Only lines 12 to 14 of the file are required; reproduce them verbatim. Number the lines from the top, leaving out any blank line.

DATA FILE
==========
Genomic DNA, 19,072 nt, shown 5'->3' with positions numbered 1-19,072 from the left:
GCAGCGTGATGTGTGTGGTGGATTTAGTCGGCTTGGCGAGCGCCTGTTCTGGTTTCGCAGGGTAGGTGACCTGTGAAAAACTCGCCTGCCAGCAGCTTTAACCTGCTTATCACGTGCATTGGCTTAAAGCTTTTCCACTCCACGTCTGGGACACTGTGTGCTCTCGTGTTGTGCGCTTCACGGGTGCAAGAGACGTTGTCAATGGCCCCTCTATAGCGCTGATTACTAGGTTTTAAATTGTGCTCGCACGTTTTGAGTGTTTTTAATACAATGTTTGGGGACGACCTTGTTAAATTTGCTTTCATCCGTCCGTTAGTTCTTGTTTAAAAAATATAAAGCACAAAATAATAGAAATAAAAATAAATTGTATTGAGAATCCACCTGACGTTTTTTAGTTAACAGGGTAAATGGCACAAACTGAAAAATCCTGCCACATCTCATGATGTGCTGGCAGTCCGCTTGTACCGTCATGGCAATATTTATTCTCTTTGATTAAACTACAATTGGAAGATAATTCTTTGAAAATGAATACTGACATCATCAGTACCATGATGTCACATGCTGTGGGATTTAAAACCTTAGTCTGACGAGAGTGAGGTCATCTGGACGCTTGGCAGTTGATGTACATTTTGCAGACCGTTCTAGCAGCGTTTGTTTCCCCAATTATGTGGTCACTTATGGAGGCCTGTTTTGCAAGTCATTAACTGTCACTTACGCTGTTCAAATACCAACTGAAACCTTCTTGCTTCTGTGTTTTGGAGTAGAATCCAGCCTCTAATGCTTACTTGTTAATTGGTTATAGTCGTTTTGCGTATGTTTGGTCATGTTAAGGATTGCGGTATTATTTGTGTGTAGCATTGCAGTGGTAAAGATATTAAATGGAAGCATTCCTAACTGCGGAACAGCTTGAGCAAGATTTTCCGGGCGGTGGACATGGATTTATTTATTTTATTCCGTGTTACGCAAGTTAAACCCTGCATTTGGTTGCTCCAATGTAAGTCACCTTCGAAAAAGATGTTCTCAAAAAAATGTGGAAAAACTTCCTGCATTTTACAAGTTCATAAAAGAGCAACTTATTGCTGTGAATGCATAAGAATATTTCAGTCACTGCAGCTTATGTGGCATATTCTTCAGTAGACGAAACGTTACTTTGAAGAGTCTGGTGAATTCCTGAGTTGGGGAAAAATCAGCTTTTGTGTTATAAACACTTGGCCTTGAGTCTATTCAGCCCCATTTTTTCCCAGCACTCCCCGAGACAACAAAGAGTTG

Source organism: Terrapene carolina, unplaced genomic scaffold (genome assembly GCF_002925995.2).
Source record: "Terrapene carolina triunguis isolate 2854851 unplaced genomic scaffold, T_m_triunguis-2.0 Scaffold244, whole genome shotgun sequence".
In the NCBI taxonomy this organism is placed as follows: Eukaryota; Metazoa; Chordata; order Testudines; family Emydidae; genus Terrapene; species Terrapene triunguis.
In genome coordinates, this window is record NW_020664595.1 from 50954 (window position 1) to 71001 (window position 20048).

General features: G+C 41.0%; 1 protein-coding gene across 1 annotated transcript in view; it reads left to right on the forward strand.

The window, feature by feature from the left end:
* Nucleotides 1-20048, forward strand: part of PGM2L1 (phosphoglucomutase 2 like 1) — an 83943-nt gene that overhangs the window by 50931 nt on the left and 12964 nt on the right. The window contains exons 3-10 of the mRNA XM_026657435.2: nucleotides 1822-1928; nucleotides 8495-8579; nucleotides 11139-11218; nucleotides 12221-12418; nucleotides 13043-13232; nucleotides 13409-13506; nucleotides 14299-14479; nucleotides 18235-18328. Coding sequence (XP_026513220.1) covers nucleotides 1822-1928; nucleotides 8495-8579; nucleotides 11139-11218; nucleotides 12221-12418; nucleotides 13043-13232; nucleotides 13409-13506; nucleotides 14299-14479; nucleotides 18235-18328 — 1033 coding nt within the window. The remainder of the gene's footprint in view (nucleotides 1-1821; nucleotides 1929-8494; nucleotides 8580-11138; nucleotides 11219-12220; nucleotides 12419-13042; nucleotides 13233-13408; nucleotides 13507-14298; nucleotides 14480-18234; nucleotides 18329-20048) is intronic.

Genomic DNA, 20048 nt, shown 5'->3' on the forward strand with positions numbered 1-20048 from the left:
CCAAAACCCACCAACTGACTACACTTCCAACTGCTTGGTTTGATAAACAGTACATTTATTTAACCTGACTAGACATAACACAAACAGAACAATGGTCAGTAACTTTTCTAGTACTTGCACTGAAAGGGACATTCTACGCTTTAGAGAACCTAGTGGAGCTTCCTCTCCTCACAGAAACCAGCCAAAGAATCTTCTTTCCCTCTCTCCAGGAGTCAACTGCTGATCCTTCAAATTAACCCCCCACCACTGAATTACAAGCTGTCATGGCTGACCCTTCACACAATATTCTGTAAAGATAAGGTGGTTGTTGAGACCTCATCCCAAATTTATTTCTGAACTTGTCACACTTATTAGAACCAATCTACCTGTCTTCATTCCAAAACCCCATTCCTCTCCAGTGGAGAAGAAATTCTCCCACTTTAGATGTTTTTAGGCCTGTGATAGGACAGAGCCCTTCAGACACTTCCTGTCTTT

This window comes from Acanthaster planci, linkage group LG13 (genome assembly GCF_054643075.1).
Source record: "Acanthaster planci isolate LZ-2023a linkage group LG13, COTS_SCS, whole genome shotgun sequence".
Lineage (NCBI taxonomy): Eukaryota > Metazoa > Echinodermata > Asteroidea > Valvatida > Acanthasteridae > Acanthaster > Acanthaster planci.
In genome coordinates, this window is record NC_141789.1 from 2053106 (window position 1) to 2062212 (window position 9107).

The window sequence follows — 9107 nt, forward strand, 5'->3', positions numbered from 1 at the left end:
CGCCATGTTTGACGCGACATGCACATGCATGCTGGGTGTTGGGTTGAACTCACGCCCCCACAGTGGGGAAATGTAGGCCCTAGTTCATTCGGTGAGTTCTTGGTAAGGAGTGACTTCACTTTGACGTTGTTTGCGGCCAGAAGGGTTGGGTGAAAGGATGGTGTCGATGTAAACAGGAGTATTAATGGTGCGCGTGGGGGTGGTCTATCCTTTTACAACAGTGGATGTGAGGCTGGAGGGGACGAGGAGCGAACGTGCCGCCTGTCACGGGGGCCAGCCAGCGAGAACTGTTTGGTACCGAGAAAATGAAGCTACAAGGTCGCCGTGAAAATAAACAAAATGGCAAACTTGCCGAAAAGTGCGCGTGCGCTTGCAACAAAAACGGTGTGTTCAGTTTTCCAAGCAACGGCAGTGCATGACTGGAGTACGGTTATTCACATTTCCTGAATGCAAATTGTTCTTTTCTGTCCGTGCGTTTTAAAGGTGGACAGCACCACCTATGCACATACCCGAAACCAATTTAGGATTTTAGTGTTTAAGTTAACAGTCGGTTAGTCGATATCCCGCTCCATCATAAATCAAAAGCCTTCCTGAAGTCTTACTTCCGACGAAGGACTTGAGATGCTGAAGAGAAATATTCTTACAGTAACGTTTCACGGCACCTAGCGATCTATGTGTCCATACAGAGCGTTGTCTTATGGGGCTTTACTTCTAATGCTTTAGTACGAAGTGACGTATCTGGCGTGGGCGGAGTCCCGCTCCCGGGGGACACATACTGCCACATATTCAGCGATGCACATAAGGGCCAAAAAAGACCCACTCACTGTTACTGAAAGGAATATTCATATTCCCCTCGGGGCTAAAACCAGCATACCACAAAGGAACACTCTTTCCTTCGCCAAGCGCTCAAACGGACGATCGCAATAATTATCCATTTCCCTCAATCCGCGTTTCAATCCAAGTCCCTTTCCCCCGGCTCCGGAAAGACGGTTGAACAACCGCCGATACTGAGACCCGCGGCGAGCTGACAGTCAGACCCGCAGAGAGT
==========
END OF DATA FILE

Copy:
This window comes from Acanthaster planci, linkage group LG13 (genome assembly GCF_054643075.1).
Source record: "Acanthaster planci isolate LZ-2023a linkage group LG13, COTS_SCS, whole genome shotgun sequence".
Lineage (NCBI taxonomy): Eukaryota > Metazoa > Echinodermata > Asteroidea > Valvatida > Acanthasteridae > Acanthaster > Acanthaster planci.